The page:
“To show the anxiety of the proprietors to improve this branch of their work, we man mention that for the purpose of heating the liquid they procured and fitted up three copper heaters at an expense of $300. each, in warming of which about 500 cords of wood are used in the course of the year. At present their stock of bark amounts to 3,500 cords, which they calculate will only serve for eighteen months.
“The establishment contains 80 vats and nearly one mile of pump log leading to and from the various places where it is required. There are two hide mills, and a bark grinding mill, capable of grinding from fifteen to twenty cords a day.
“There are employed by the Messrs. Coleman, one way and another, from thirty to forty men, whose wages amount in one year from £1,500. to £1,750.
“We have stated that the supply of water is small. It is led from an artificial pond, where, generally, the proprietors contrive to husband a three months supply, and was this supply to fail, the consequences would be disastrous to all interested. Great care is therefore required to ‘waste not’ in order that they may ‘want not’. For this purpose a small stream is made to work the rolling machine in the first instance; from there it is carried to the bark mill, which it drives, working two pumps at the same time when required. It is also used for cleaning out the leeches, which it does at less expense than by manual labor.
“Of the quality of the leather manufactured we need say nothing, the success attending their establishment being a sufficient evidence of its excellence, and we understand their sales last year amounted to £10,000.
“Were we to enter into an argument on the advantage of local manufacturing in the country, we would not ask a better starting point than Coleman’s Corners, and the following list of articles consumed by them in the course of the past year, the produce of the country, will show how much the farmer is interested in the establishment of manufactures throughout the province. Messrs. Coleman used during the last year:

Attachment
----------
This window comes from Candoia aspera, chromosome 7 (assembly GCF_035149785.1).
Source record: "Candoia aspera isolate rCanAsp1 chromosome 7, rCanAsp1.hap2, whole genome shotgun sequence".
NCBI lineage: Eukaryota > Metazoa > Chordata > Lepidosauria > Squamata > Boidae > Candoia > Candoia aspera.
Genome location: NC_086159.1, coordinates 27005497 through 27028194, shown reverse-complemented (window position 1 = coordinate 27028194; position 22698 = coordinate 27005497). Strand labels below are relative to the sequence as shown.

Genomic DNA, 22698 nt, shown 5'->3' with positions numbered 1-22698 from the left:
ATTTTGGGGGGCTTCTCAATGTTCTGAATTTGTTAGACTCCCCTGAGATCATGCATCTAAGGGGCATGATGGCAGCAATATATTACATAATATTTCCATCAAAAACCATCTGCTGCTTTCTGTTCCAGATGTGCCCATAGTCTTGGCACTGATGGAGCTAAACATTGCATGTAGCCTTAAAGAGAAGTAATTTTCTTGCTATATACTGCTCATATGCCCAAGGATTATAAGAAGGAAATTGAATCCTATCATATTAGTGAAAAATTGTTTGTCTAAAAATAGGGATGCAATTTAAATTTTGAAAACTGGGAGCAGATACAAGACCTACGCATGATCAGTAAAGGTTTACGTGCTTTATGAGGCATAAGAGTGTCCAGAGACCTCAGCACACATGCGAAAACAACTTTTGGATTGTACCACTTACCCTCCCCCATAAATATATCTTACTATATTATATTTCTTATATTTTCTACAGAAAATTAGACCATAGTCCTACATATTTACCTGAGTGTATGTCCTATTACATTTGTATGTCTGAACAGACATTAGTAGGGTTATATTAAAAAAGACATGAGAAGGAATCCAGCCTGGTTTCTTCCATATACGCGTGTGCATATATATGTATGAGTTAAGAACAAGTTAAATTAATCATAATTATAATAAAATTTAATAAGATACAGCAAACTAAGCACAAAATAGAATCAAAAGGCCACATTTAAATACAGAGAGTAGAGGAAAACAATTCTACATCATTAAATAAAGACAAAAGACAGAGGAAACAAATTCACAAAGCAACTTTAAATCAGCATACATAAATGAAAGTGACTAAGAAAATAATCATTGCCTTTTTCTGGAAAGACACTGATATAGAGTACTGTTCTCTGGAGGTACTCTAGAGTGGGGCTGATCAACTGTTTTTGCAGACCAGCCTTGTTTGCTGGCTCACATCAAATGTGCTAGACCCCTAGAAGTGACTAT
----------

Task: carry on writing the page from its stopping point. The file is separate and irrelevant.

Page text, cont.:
2,500 cords bark at 12s6d – £1,562.10
500 cords wood at 5s – £125.00
500 barrels flour at 25s – £625.00
50 barrels pork at 50s £125.00
40 tons hay at 40s – £80.00
1,600 bushel oats at 1s,3d – £100.00
300 bushel corn at 2s,6d – £37.10
total – £2,655.00
This does not include the consumption of eggs, poultry, roots, vegetables, etc., which of themselves would amount to a considerable sum in the course of the year. People may tell of ‘ruin and decay’ and the progress of the United States, but we would advise all who doubt the fact of Canadian progress to ponder well what is contained in the notice, come and visit Messrs. Coleman’s establishment, and then ‘go and do likewise.”
Taken from the Recorder as published in the book “Landmarks of Leeds and Grenville”
The Heritage Place Museum is currently producing a 3-dimensional digital model of the Old Mill that once stood in the Village of Lyn. The purpose of this project is to preserve the structure before all memory of it is lost.
If you have old photos, memories or knowledge of the layout of the mill please let us know!
The digital model is being created with the following pictures:
(Author unknown) (Note: the photo is not of Mott’s Store, unfortunately no photos exist of his store)
Blake Mott and his wife Edith were the proprietors of a General Store in Lyn from about 1921 to 1931. Blake rented the ground floor of the building owned by the International Order of Oddfellows on the main street of Lyn, right next to the present museum.